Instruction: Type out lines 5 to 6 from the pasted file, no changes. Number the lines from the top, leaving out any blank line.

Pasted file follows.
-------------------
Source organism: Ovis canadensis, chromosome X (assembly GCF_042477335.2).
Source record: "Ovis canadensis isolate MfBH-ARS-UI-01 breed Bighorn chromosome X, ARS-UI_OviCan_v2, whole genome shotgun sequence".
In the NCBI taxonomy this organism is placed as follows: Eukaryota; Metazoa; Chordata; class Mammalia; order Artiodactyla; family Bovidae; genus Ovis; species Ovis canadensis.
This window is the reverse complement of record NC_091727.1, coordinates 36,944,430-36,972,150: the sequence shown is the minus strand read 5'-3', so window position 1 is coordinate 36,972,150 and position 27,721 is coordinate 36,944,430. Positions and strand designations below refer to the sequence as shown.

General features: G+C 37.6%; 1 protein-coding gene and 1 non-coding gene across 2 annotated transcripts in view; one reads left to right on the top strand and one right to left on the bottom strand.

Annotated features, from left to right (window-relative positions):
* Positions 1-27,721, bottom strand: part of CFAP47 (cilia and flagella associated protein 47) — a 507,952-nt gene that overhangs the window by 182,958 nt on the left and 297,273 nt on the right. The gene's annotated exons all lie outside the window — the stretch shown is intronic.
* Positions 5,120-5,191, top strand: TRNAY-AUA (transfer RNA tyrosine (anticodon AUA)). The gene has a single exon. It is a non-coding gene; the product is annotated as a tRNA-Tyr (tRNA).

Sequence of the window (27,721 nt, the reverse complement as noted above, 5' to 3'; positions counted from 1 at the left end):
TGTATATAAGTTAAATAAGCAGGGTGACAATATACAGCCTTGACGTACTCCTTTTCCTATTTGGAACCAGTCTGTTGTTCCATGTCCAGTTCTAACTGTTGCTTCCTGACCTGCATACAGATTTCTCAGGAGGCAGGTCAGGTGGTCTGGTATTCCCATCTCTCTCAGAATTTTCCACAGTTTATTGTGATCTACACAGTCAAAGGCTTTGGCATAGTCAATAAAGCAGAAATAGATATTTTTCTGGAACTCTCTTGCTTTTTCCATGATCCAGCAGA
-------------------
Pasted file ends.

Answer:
General features: G+C 37.6%; 1 protein-coding gene and 1 non-coding gene across 2 annotated transcripts in view; one reads left to right on the top strand and one right to left on the bottom strand.

Annotated features, from left to right (window-relative positions):